The day that sound came out, like a baby crying feebly in the rubble, stayed with me for a lifetime.
I nearly didn’t write about this, but I’ll try to tell it with class. I’m pretty sure I learned a lesson that spring day, the day my 7th grade teacher Mrs. DeNuchi and I found ourselves alone in a classroom.
The middle school area of the Amery schools occupied classrooms in the 3rd floor of the oldest building. Actually 2.5 stories up with the lunchroom halfway in the subterranean level.
Our windows opened onto the playground 30 feet above the pavement—wide-open windows, no semblance of a screen or any barrier. Of course the teacher, any teacher, was not to be seen anywhere.
From these windows we played catch with classmates below, and at the time of newly invented super balls, we experimented. These springy, responsive balls bounced higher than anything we had used before, but throwing them 30 feet down didn’t work as planned. They never came back straight, never back up to us.
The afternoon I spent with lovely Mrs. D (did I tell you she was pretty for an older lady of 45?) might have been a detention. It could have been for an offense I did or something I didn’t do in class, but I was too dense to realize it or recall it.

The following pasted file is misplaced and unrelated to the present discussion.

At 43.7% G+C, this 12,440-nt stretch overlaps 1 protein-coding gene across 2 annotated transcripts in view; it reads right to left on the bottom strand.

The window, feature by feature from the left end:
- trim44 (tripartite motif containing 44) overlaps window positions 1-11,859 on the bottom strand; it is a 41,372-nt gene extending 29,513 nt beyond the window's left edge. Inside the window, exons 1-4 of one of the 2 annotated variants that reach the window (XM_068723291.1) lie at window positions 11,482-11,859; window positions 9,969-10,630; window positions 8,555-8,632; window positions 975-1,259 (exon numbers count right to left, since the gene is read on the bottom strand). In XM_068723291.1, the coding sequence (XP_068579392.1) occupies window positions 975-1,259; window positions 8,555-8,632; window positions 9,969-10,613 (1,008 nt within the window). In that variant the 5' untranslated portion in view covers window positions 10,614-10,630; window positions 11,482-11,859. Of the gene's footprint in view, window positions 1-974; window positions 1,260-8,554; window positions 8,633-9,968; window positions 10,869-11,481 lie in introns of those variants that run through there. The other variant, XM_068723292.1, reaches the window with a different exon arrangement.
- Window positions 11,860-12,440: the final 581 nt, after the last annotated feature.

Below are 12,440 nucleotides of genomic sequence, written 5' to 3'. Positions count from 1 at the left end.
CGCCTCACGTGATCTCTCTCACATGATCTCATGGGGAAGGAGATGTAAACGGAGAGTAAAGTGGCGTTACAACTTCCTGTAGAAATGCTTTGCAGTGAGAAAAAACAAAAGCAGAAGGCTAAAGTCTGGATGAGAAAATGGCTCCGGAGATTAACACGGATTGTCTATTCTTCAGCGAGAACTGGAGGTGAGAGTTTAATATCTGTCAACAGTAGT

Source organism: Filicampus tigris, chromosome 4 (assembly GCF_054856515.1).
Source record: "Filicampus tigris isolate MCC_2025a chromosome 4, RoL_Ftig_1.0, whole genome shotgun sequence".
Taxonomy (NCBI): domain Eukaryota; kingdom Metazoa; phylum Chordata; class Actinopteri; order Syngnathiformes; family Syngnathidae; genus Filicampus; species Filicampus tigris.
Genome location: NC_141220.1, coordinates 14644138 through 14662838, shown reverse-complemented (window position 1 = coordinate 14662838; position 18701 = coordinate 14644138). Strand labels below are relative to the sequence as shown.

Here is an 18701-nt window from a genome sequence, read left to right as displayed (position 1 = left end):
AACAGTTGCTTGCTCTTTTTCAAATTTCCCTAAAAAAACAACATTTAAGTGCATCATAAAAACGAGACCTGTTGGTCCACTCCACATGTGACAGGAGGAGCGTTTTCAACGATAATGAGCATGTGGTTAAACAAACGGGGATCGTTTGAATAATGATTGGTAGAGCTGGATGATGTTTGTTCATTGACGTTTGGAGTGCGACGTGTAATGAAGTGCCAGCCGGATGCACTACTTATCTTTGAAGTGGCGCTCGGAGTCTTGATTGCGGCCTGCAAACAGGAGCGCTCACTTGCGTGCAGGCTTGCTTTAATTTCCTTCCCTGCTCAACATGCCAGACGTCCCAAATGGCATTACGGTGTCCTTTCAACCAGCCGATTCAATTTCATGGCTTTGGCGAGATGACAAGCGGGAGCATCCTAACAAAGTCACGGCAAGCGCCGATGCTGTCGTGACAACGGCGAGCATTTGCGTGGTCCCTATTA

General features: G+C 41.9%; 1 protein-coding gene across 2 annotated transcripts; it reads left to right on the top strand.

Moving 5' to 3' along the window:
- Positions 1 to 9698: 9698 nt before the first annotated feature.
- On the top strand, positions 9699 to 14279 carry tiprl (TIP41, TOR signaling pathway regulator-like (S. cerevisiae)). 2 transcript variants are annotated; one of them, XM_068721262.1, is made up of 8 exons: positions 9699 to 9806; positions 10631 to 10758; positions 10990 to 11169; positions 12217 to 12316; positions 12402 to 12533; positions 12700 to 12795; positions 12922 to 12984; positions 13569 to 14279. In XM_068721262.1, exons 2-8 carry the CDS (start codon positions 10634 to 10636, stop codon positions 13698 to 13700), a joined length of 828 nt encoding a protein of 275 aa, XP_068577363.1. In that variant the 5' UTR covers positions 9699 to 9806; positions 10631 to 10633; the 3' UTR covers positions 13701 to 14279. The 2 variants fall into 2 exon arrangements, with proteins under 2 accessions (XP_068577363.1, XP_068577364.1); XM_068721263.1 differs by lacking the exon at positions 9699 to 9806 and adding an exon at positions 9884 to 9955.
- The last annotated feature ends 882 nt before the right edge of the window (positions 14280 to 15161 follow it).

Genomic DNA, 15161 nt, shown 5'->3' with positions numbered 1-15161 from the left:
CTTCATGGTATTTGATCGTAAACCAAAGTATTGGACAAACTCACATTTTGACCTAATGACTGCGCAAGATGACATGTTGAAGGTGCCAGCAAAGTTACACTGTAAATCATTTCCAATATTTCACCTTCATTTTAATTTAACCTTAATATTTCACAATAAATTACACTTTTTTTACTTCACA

She and I worked on our own in the room, me ciphering problems and her decorating the room. As I finished my math page, I looked back to see Mrs. Denucci reaching high on a window to tape a picture. Nothing unusual, but then it was.
Out of her backside came a pathetic baby grunt, a little blast of air that I’d never expect from anyone like a teacher. She knew I heard but didn’t indicate anything unusual.
My question. Did teachers actually fart, did they pass gas? To me it was friends who did it every day, and loudly when no one was around, sometimes my dad, never my mom or sister, and once in awhile uncles at family reunions. Or men at the barber shop or feed mill when Dad and I visited. But not teachers, not anyone in authority.
As a 12-year-old, I wasn’t exactly a little kid, but this was new territory. Maybe teachers were a little like the rest of us, close to human. After all, Mom had been a teacher in the 30s, and I’m pretty sure she’s fully human.
The incident became my secret, not telling anyone until now. How would I tell friends, or family, about this. Just part of learning, of growing up.
Later I became a teacher.